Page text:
Roy Lichtenstein's pixelated pop art is sort of the go-to example for early American comic art. And his work is certainly notable within the canon of American art history for the way that it married so-called "high brow" and "low brow" artforms. But the history of the comic book industry is also one that's ripe with tragedies of intellectual property theft, of artworks flipped for mass appeal profits while the counter-culture, "lowbrow" artists who created them are left to stagger away in poverty and/or obscurity.
Lichtenstein's work may have been recognizable. But as explored in the new documentary film WHAAM! BLAM! Roy Lichtenstein and the Art of Appropriation (trailer above), he may have contributed more to the negative side of the industry. From The Guardian:
"It's called stealing," said comic strip artist Hy Eisman, who has just turned 96 and only recently discovered that Lichtenstein had reproduced one of his images in the 1960s. "I worked like a dog on this stupid page and this guy has $20m to show for it. If it wasn't so tragic, it would be [funny]."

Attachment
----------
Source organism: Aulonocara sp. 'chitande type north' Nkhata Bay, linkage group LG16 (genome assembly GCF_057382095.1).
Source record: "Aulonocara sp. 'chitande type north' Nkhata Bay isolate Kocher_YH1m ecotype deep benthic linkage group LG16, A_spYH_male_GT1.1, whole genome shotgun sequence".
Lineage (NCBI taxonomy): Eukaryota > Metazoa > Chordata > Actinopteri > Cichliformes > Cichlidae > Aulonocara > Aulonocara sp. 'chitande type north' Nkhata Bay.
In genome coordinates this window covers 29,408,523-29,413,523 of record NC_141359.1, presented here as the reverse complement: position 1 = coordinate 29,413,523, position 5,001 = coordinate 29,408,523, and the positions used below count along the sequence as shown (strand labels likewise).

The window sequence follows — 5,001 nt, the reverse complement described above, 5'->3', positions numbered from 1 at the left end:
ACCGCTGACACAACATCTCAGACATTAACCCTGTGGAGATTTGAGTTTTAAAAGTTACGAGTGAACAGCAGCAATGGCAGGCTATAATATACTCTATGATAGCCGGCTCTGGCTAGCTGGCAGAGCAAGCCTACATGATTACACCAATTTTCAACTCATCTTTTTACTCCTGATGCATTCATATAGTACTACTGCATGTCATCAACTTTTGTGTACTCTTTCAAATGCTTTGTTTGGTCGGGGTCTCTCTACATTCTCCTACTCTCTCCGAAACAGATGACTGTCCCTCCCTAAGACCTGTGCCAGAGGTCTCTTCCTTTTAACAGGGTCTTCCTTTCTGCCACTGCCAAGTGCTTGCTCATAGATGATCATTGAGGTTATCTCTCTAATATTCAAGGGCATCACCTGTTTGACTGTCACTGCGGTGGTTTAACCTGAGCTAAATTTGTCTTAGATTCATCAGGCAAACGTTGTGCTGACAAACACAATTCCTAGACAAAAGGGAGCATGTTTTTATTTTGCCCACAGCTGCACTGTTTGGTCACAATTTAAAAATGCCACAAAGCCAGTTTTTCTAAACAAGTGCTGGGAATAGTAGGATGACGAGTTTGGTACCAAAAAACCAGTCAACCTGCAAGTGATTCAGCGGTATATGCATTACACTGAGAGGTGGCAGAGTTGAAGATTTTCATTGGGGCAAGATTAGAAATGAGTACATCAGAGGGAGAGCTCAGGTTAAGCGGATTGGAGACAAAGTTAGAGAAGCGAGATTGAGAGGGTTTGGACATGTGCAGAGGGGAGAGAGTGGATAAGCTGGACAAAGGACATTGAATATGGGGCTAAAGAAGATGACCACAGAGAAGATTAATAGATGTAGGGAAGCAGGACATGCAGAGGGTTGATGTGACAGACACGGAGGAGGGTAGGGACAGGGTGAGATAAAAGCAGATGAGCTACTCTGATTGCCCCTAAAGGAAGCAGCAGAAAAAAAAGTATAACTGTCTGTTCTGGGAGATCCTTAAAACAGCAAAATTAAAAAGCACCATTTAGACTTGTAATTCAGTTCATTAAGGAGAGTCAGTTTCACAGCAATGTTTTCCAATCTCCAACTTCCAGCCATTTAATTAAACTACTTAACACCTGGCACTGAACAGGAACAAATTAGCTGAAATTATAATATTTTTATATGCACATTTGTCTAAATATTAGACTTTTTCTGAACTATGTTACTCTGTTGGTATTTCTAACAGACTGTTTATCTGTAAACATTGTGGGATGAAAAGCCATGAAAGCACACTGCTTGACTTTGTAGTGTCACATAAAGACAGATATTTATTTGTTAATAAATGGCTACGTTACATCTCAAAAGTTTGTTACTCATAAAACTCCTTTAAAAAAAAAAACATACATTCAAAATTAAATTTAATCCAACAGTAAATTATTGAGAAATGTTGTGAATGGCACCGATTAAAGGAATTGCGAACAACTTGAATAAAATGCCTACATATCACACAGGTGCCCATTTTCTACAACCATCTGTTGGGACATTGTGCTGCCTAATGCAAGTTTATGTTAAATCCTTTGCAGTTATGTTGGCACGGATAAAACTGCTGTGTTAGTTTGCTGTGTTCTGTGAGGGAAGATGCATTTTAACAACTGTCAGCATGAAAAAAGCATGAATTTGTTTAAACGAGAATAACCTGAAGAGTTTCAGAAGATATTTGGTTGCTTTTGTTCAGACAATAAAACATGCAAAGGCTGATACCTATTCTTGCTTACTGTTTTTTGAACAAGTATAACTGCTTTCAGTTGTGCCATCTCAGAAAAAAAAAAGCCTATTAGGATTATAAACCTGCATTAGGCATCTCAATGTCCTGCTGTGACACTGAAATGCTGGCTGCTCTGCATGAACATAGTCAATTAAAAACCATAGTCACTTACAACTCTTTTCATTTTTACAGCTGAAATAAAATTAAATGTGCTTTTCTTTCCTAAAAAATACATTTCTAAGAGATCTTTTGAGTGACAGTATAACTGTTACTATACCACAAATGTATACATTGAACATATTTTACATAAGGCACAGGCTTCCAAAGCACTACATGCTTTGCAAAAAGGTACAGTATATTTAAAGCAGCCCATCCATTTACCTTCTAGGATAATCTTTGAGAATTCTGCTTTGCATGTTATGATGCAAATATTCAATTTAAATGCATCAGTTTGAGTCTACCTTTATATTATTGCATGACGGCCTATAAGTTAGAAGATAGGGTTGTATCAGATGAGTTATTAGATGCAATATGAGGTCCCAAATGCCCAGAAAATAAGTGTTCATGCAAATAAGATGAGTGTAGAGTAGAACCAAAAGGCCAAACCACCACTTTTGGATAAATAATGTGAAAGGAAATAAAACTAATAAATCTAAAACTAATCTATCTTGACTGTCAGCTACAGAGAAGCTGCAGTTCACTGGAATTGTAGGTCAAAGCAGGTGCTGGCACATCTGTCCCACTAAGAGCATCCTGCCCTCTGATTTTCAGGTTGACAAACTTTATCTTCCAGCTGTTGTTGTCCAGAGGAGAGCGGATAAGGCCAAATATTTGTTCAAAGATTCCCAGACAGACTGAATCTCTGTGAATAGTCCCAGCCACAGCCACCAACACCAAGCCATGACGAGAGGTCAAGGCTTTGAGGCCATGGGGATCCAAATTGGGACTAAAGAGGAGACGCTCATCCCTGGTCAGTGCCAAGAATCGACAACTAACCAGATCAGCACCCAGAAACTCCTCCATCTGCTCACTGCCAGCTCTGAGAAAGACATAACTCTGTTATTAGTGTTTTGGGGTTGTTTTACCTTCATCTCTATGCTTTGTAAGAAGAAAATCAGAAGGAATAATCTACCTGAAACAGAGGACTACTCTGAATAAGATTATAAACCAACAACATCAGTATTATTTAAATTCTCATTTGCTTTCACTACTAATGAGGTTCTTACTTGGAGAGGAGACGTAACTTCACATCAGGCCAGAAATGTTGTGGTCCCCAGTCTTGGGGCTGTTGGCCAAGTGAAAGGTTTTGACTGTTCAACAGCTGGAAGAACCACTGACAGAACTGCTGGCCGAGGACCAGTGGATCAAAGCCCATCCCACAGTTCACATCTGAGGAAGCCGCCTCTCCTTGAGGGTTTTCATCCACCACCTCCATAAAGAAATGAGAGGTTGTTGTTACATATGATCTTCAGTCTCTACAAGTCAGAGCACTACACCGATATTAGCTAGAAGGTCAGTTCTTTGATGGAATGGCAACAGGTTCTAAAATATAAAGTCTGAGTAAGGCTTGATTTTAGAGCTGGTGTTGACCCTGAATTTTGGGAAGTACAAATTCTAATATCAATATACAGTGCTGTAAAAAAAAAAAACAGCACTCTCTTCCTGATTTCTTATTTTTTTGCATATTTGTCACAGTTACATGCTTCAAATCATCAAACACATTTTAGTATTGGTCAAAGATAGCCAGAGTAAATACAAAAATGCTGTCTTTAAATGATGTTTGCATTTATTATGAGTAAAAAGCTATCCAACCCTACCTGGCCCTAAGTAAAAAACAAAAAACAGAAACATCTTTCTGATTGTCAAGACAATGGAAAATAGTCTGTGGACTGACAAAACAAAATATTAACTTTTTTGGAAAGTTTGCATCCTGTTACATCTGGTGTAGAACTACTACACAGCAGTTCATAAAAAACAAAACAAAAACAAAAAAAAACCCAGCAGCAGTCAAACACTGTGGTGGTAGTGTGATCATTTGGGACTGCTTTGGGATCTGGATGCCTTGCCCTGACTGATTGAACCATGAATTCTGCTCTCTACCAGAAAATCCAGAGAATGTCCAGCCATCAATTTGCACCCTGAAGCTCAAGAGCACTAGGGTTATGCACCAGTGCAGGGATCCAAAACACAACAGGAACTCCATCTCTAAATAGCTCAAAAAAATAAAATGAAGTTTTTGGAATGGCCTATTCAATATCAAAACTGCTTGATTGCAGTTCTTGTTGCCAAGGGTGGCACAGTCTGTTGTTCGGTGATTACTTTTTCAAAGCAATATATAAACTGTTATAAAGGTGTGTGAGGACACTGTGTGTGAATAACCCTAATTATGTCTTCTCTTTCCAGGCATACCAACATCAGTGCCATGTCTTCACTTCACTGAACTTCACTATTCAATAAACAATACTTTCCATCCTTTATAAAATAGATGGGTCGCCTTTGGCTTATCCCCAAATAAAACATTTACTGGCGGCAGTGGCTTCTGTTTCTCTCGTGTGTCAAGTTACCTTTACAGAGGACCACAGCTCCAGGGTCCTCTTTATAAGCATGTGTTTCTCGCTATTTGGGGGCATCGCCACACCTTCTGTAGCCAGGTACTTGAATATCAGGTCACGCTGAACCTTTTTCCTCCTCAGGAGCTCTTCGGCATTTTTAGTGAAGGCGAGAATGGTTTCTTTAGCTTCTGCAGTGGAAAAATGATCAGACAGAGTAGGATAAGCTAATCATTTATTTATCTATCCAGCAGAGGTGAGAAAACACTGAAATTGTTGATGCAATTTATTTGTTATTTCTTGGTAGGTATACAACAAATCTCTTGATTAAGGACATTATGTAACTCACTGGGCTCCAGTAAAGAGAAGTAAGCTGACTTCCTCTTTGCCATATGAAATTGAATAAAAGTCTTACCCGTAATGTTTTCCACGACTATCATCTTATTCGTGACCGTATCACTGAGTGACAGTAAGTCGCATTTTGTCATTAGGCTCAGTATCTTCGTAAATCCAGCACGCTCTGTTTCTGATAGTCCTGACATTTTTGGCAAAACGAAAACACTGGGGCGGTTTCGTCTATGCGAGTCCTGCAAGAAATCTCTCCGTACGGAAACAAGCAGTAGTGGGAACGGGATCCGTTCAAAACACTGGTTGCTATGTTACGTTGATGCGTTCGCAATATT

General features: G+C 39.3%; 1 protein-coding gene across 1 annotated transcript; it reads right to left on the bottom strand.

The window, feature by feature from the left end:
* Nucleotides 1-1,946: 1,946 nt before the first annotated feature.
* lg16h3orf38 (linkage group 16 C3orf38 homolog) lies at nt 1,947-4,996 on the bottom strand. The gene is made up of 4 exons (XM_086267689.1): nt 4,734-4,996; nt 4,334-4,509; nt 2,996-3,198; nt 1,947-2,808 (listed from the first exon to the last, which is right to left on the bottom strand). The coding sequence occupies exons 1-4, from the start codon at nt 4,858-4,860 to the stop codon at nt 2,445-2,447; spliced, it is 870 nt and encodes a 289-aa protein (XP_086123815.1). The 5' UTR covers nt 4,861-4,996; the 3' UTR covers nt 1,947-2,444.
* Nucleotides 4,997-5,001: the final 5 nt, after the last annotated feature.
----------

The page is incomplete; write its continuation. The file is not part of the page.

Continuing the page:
Eisman, who has worked for almost 75 years on a huge range of publications, most recently the Popeye comic strip, is among more than 30 comic artists "appropriated" by Lichtenstein and who believe that they were cheated of recognition.
Recalling that his Private Secretary comic of 1963 was cribbed for Lichtenstein's Girl in Window of the same year, he told the Observer: "I got paid very little for the page, something like $4. He was able to turn it into a painting and make millions. When I saw that he did that to other people, I thought it was a lousy thing to do. But until now I never thought I was involved."
Case in point: here's Lichtenstein on the left and the original Eisman on the right:
WHAAM! BLAM! Roy Lichtenstein and the Art of Appropriation is available to rent via Amazon Prime and other online streaming platforms.
'It's called stealing': new allegations of plagiarism against Roy Lichtenstein [Dalya Alberge / The Guardian]